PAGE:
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Woodmere resident pleads guilty to $225,000 theft

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Woodmere resident and former Stony Brook University associate professor Geoffrey Girnun pleaded guilty on Jan. 14 to one count theft of government funds as part of a plea deal. He stole $225,000 in federal and state money that was earmarked for cancer research.

Girnun, 49, faces up to 30 months in prison and a maximum of three years of supervised release. He agreed to pay restitution in the amount of $225,000, which includes the NIH money and nearly $147,000 from Stony Brook University’s foundation and state-sponsored grants.

Between December 2013 and December 2017, Girnun stole roughly $78,000 from the National Institutes of Heath funds that targeted for cancer research. He then used the money funds to pay for personal expenses, including home mortgage payments. 

Girnun formed shell companies Atlas Metabolomics and Empyrean Biosciences in or about 2013 and 2017, according to officials. The companies reportedly supplied research items and equipment for the defendant’s cancer-related research projects. He then allegedly submitted fraudulent electronic invoices to Stony Brook for payment to the companies for equipment, goods and services that were never received or provided.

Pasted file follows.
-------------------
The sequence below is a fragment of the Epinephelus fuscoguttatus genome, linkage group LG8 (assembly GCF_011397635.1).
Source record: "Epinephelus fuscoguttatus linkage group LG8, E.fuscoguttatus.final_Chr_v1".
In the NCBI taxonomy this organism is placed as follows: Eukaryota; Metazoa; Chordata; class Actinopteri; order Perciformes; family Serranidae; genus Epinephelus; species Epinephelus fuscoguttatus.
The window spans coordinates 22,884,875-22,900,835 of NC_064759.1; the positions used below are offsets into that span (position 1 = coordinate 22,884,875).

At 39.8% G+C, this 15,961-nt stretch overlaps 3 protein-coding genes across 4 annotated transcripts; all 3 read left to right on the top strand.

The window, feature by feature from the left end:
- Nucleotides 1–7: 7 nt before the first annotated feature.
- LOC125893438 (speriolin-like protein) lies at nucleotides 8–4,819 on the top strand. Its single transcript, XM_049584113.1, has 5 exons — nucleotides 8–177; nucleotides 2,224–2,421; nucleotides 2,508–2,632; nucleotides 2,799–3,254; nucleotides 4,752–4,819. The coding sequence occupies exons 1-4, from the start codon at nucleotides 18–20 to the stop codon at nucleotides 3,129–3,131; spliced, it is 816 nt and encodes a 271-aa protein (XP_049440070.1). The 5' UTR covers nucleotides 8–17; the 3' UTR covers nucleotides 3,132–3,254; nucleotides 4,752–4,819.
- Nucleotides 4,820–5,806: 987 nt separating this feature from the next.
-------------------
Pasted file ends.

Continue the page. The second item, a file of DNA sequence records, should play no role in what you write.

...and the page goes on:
The university used National Institutes of Health and school grant money to pay the shell companies more than $200,000. Girnun then allegedly transferred that money into personal bank accounts and used the money to pay personal expenses, including mortgage payments on his house.

“With [the] guilty plea, Girnun has been held accountable for his unconscionable scheme to embezzle for his personal use hundreds of thousands of dollars in government funds that were intended to help find a cure for cancer,” United States Attorney Richard Donoghue said in a statement. 

Girnun joined Stony Brook’s research faculty in 2003. He completed his doctoral degree in 2000 in free radical and cancer biology at the University of Iowa and his postdoctoral fellowship in the laboratory of Dr. Bruce Spiegelman at Harvard Medical School and the Dana Farber Institute in 2003.

He held faculty appointments at the Dana Farber and in the Department of Biochemistry and Cell Biology at the University of Maryland. He resigned from SBU in December.